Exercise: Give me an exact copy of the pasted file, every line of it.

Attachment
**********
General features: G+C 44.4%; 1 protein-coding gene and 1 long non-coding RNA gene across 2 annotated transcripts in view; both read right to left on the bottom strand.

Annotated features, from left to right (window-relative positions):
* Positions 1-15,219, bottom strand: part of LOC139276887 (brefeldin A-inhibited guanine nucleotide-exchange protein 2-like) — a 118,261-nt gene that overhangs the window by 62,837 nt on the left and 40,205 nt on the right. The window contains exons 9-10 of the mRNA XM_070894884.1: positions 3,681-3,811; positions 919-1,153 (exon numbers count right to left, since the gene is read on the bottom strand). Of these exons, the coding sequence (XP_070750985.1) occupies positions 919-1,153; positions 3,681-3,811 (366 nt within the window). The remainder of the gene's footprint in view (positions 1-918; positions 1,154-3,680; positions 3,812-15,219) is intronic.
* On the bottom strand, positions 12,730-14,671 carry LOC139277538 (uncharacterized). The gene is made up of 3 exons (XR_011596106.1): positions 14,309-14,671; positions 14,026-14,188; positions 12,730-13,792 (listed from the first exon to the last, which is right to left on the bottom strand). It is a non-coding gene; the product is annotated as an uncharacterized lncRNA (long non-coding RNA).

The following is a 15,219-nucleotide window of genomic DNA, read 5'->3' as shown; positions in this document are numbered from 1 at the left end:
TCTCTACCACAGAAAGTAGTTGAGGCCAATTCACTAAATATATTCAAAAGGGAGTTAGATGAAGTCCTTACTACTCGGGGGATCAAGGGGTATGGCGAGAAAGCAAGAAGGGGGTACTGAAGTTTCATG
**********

General features: G+C 44.4%; 1 protein-coding gene and 1 long non-coding RNA gene across 2 annotated transcripts in view; both read right to left on the bottom strand.

Annotated features, from left to right (window-relative positions):
* Positions 1-15,219, bottom strand: part of LOC139276887 (brefeldin A-inhibited guanine nucleotide-exchange protein 2-like) — a 118,261-nt gene that overhangs the window by 62,837 nt on the left and 40,205 nt on the right. The window contains exons 9-10 of the mRNA XM_070894884.1: positions 3,681-3,811; positions 919-1,153 (exon numbers count right to left, since the gene is read on the bottom strand). Of these exons, the coding sequence (XP_070750985.1) occupies positions 919-1,153; positions 3,681-3,811 (366 nt within the window). The remainder of the gene's footprint in view (positions 1-918; positions 1,154-3,680; positions 3,812-15,219) is intronic.
* On the bottom strand, positions 12,730-14,671 carry LOC139277538 (uncharacterized). The gene is made up of 3 exons (XR_011596106.1): positions 14,309-14,671; positions 14,026-14,188; positions 12,730-13,792 (listed from the first exon to the last, which is right to left on the bottom strand). It is a non-coding gene; the product is annotated as an uncharacterized lncRNA (long non-coding RNA).

The following is a 15,219-nucleotide window of genomic DNA, read 5'->3' as shown; positions in this document are numbered from 1 at the left end:
TCTCTACCACAGAAAGTAGTTGAGGCCAATTCACTAAATATATTCAAAAGGGAGTTAGATGAAGTCCTTACTACTCGGGGGATCAAGGGGTATGGCGAGAAAGCAAGAAGGGGGTACTGAAGTTTCATG